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HarpersMom 03-31-2013 02:02 AM

White Line Disease
 
My farrier told me the other day that my horse had a little white line disease in one of her front hooves. He said he trimmed it out and treated it with iodine. He seemed not to be too concerned about it - but all of the internet reading I've been doing makes me feel like her foot is about to fall off!

the farrier put the shoe back on, and said I could try to get some iodine under it.

Does anyone have any experience or knowledge about white line? Should I be consulting my vet?

Freemare 03-31-2013 12:48 PM

White line disease can be bad if left untreated. It is a bacterial infection of the white line. Kind of like thrush. It can get into the the white line and make a honorably bad mess. As long as your farrier trims it out and treats it, it should be all right. Try to keep her out of the mud and wet areas for a few weeks. Just keep a eye on her feet. It can get super bad if left alone with out treatment.

Lunavi 03-31-2013 09:35 PM

I'm not 100% sure if this is what my boy Rylen had in 3 hooves, but if its the same thing you definitely want to get rid of it ASAP and completely. Like a cancer it will spread quickly because it has an ideal environment, warm and oxygen free. When getting rid of it you have to remove every last trace or it will come back.

Rylen was in a stall for two weeks (puncture wound plus extreme cold weather with no paddock shelter) and at the end of the 2 weeks I trimmed his hooves and found a small, barely noticeable black hairline crack on 3 hooves. I chalked it up to the stall rest, trimmed his hooves and thought it was done with. Lesson learned...two or three weeks later three feet looked like this: http://i46.tinypic.com/20ssqxk.jpg

I had to ressect (? - cut away) the wall to open it to the air. I had to go up 1/4 to 1/2 an inch to remove every last trace of black crud and clean with peroxide (good because it introduces oxygen, which kills any stray anaerobic bacteria). It's almost grown out with no trace of return.

I don't think the shoes would help the situation as they will limit your access to treat or clean the area. If gunk gets trapped in there it will keep the area sealed and the problem will continue. As for the vet, I'm not sure if there's anything they can do for it.

AmazinCaucasian 03-31-2013 10:10 PM

Lunavi is 100% accurate. Nothing to add except that a Dremel tool is your friend. And that stuff, (despite being anaerobic) can be spread with hoof knives, etc. It's a good idea to disenfect them after coming in contact with wld, or if they have a forge, burn them a little.

Also for people who haven't seen it, it often looks like wet gunpowder. Ranges from gray to black

Lunavi 03-31-2013 10:25 PM

Quote:

Originally Posted by AmazinCaucasian (Post 2088273)
Lunavi is 100% accurate. Nothing to add except that a Dremel tool is your friend. And that stuff, (despite being anaerobic) can be spread with hoof knives, etc. It's a good idea to disenfect them after coming in contact with wld, or if they have a forge, burn them a little.

Also for people who haven't seen it, it often looks like wet gunpowder. Ranges from gray to black

Hmmm could it have transferred between horses on the stable floor? Rylen's hooves are in pretty good shape, no flare causing a compromised wall connection. He was being kept in at all times except when I brought him into the arena to stretch, and even though I cleaned twice a day, maybe the ammonia helped the problem along.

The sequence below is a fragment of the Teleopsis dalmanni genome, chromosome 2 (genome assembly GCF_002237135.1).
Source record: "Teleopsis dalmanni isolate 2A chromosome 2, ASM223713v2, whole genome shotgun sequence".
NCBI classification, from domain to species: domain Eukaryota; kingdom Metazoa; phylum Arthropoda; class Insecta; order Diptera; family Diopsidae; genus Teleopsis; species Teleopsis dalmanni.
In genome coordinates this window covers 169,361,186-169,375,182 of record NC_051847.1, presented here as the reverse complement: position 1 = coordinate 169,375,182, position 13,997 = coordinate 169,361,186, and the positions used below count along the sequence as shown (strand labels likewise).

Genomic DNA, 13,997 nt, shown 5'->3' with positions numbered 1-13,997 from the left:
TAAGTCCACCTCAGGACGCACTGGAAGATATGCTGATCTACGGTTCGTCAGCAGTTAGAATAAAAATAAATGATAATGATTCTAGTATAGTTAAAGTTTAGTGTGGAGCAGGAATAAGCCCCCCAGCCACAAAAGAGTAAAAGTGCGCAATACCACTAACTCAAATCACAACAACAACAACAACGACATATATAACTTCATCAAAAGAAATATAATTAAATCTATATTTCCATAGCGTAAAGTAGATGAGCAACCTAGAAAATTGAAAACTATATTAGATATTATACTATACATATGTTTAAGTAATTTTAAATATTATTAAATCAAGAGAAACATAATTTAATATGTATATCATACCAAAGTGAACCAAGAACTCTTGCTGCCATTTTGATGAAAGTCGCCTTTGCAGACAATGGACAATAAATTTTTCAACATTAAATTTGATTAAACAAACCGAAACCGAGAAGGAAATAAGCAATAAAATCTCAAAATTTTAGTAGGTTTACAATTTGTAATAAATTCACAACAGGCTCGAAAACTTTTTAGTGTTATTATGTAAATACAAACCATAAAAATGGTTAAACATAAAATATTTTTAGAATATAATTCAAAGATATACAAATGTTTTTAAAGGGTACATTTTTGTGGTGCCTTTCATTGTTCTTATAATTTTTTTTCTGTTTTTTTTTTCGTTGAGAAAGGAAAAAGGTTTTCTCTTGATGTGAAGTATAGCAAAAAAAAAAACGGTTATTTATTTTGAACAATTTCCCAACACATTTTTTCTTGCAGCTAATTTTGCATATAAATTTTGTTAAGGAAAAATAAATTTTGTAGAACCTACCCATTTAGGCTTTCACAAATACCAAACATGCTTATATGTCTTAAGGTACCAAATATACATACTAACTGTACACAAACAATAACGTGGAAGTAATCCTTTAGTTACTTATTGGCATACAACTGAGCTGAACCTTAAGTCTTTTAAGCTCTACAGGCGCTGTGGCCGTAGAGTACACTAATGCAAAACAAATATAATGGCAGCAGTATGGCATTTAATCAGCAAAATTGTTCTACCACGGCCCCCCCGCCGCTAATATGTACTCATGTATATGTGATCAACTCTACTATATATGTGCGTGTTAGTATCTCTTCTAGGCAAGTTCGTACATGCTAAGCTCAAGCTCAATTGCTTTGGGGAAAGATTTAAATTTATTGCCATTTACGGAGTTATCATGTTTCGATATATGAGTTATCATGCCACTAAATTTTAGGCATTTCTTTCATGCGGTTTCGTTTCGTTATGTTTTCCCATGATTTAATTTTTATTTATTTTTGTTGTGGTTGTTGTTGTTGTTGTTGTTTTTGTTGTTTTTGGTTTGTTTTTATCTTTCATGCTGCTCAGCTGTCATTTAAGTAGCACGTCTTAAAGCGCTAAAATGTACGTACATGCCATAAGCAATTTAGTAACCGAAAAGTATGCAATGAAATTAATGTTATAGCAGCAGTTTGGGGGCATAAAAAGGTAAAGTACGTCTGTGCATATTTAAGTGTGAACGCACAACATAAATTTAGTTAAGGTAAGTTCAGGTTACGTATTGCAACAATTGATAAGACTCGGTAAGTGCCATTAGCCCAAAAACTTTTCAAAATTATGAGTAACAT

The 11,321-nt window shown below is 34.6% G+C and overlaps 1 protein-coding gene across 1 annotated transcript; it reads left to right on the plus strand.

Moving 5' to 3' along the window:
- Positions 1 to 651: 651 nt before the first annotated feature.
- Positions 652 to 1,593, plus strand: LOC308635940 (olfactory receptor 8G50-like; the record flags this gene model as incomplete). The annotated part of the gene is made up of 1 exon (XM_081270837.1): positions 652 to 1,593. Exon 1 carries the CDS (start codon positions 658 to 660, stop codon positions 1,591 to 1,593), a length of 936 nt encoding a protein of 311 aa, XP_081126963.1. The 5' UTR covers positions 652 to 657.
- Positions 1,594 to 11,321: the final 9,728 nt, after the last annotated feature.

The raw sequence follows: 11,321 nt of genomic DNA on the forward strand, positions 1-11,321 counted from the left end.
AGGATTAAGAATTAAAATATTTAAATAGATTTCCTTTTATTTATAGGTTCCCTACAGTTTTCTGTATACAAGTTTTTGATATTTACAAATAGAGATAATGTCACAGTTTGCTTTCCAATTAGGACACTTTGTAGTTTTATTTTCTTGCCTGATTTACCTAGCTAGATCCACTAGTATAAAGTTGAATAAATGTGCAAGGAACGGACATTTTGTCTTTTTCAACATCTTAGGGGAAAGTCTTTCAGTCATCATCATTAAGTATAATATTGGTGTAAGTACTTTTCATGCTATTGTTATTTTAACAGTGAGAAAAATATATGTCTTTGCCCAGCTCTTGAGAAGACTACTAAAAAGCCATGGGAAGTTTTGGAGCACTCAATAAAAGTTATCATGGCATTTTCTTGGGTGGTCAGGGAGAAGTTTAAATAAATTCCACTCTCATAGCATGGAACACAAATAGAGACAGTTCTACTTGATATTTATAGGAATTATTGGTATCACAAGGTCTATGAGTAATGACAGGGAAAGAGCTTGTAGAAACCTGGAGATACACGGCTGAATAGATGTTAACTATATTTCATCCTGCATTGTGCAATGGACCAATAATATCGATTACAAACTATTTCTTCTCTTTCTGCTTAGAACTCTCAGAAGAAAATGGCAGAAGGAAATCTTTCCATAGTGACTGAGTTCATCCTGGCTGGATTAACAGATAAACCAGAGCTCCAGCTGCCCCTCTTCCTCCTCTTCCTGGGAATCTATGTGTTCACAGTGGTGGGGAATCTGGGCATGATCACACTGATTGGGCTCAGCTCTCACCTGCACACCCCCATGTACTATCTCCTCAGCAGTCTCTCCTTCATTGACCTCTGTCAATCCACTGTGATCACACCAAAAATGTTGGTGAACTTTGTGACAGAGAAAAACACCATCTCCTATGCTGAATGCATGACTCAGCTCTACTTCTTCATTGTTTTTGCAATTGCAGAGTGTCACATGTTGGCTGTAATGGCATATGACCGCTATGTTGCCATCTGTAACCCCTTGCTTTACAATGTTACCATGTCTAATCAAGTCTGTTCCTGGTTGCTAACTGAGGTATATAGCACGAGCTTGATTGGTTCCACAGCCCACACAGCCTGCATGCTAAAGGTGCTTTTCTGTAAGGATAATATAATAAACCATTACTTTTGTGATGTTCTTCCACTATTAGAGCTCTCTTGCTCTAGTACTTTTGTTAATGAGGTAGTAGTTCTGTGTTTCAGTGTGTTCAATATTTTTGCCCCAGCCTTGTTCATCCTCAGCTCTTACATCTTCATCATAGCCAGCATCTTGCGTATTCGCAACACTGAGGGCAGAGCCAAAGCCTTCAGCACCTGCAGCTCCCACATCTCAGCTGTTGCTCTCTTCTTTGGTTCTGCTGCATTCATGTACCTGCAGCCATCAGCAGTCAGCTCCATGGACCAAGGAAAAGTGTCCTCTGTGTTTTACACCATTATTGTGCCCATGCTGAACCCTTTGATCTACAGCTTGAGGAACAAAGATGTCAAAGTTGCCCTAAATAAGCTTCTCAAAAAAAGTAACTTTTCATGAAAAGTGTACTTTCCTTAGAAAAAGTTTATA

And it looked exactly like wet black gunpowder! That pic was taken after I had already cut away about a 1/8 or more of an inch. It was gross!

loosie 04-01-2013 06:29 AM

Quote:

Originally Posted by AmazinCaucasian (Post 2088273)
Ranges from gray to black

This reminds me, I heard somewhere that if it's black & gooey it's likely bacterial & if it's whitish(or grey) & crumbly it's likely fungal.(?) Not that it seems to matter when treating. Still needs to be treated aggressively IME & because, whether fungal or bacterial, can be a range of different bugs, so best to have a broad spectrum treatment. But your comment made me think, I have quite a number of donkeys on my books & it usually tends to be light & crumbly in donk walls, & especially when it goes high in the walls...

HarpersMom 04-02-2013 01:15 AM

Thanks everyone! This makes me feel a bit better (like her foot wont fall off tomorrow) but also very empowered to go after it and knock it out!

princessfluffybritches 04-02-2013 03:49 PM

Loosie, I wonder, too, since it's black if it's thrush because WLD is (?) white and crumbly , and actually starts eating into the hoof wall? Weird!

Corporal 04-02-2013 04:00 PM

Now that you've learned about white line disease, you need to talk to your farrier about prevention in the future. There are many people who keep their horses outside 24/7. If it's pasture, it can be okay. If it's turnout that can stay mud for days or weeks at a time, it and/or a chronically dirty stall can house the bacteria that causes this. I have become diligent about keeping my horse's hooves clean and dry at least 1/2 of the day (at night). My farrier has noticed. A few years back I had this problem, and he noticed that, too.
It's not impossible to cure, but they spend so much time on their feet, and it's worth caring for their feet.

HarpersMom 04-03-2013 11:24 PM

Hi Everyone - I was able to corner my farrier today and get some more info I thought might be worth sharing for the others battling this nasty stuff.
He said that he thought he was able to remove all of it, but if it was still there during our next shoeing he would use a boot with a product called "White Lightening". He said its really the miracle drug for white line disease and that it really makes a big difference.

Hope that helps everyone!


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